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September 13, 2017

Gun law would undermine public safety in Camden County and New Jersey

In 2016, firearms killed more than 33,000 people and on average we saw more than one mass shooting a day throughout the nation. According to the Centers for Disease Control and Prevention, more than 90 citizens a day or one life every 16 minutes in the United States of America is taken by a gun, which includes suicide.

These statistics are alarming, but do not include the other 130,000 permanent wounds created by guns on a daily basis from shootings that only maim and do not kill. In fact, according to the CDC, firearms are now the third leading killer amongst children in our nation and men between the ages of 19-34 years old.

As overwhelming as these numbers are, the Concealed Carry Reciprocity Act of 2017, currently making its way through Congress, proposes that states be forced to recognize concealed-carry firearms permits issued by other states – even if local laws prohibit issuing such permits to our own residents. In New Jersey, we have worked to pass some of the toughest gun control legislation in the country and we cannot afford to have those efforts rolled back by an overreaching federal law which puts the safety of our citizens and law enforcement officers in jeopardy.

In a nation where many of our elected officials are in the pocket of the National Rifle Association, buying a gun has become as easy as walking down the street and buying a gallon of milk. As many of our lawmakers refuse to stand up to the NRA, we have experienced a slow and dangerous creep of access to tools that are being used to compromise our community and law enforcement. This bill is another vehicle for the special interests to sell more guns in a nation where 300 million firearms were sold last year and it makes me sick.

In the past five years alone, more than 180 police officers have been killed by firearms in the line of duty. Recent efforts that Camden County has spearheaded, such as a gun buyback program that took more than 4,000 unwanted guns off the streets, were intended to make our police officers’ jobs safer and easier. When we have strict standards for who can carry a firearm and how, it keeps our officers from having to make unnecessary and time-consuming stops, and lets them focus on the individuals who intend on committing a crime with illegal guns.

If this law were to take effect, officers would see their processes completely upended. Police officers would still be required to stop anyone that they think may be unlawfully carrying a firearm, only to discover that this person may have a permit from out-of-state. That stop will have wasted time and resources that could have been better utilized stopping or deterring violent crime elsewhere. Crimes which may have been stopped could go unattended, and the safety of our communities will be that much harder to maintain.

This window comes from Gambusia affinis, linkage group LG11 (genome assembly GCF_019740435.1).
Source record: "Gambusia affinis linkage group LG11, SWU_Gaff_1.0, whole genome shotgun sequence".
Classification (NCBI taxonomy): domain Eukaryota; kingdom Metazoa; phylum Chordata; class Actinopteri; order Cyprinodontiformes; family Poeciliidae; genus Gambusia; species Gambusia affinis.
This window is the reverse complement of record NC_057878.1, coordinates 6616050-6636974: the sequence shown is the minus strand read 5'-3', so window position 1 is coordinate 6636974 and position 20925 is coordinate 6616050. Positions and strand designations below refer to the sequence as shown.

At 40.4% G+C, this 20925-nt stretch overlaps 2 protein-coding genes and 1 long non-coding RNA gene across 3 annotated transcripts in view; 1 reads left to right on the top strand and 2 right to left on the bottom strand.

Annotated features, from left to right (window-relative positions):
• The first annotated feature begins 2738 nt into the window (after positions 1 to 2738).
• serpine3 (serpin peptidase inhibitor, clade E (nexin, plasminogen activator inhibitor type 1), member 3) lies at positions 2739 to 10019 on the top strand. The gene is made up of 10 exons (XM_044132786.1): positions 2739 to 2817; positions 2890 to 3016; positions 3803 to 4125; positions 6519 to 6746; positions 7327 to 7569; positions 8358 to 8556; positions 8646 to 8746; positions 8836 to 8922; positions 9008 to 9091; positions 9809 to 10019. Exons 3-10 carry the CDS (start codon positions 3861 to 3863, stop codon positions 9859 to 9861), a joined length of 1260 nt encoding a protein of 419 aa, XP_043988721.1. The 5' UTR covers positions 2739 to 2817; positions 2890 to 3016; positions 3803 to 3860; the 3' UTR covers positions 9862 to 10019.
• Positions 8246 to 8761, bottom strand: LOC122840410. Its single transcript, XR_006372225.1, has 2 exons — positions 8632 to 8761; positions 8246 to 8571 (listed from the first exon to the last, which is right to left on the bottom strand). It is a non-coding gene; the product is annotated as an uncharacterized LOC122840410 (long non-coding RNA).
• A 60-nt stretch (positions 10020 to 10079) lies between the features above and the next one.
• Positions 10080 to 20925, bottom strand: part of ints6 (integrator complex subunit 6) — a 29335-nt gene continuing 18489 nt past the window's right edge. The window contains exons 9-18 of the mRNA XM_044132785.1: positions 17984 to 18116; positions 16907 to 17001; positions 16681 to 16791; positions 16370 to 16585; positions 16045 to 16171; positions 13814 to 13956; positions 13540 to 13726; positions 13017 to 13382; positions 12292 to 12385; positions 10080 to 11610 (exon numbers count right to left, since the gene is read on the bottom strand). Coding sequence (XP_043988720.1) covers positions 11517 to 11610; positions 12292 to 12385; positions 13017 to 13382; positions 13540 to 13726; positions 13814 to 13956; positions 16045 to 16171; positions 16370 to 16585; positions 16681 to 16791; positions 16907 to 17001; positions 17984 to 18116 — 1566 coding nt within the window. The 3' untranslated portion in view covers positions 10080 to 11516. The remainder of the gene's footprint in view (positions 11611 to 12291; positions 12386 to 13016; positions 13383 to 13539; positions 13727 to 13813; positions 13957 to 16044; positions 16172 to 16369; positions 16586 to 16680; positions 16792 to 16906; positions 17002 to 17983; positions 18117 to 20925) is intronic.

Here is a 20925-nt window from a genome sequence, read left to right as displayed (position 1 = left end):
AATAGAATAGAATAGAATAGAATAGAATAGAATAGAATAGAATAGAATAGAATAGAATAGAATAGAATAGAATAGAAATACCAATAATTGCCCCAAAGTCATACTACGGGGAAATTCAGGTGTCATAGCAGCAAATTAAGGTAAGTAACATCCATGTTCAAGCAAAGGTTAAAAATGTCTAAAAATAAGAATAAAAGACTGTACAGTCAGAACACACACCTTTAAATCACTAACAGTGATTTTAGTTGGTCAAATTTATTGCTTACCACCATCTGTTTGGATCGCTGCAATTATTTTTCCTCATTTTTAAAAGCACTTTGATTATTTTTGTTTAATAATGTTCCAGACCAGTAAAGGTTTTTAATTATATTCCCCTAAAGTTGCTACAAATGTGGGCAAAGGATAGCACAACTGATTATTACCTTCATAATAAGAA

I believe that there should be bipartisan opposition to this legislation. I want to thank Congressman Donald Norcross for being proponent of common sense federal gun legislation and standing vehemently against this bill. Not only does this ill-conceived legislation seek to diminish existing gun control laws New Jersey has worked to pass, but it impedes on our state’s ability to make its own laws and to enforce them in the way we see fit.

While Congress has failed to pass legislation that implements universal background checks for gun owners, and cannot come to terms about restricting gun purchases for individuals on the federal do not fly list, states should be free to craft restrictions and legislation based on the wishes of our own communities. In Camden County, our police officers are constantly working to combat illegal guns from out of state, namely the “iron corridor” in the south and challenges from lax gun laws across the river in Pennsylvania and Ohio. This bill, if signed into law, will now conceivably make some of those illegal guns legal in our community further eroding our public safety.

If passed and signed into law, this bill would allow individuals which New Jersey has no record of to bring firearms into the state and carry them in a way which the state has prohibited its own citizens from doing.

The goal of gun legislation should be to limit this kind of uncertainty and unfairness, not to make the jobs of our officers more difficult, and our community more susceptible to violent crime.

Louis Cappelli Jr. is Camden County Freeholder Director.

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Disclosure: U.S. Rep. Donald Norcross, D-1st, is the uncle of PhillyVoice Founder and CEO Lexie Norcross.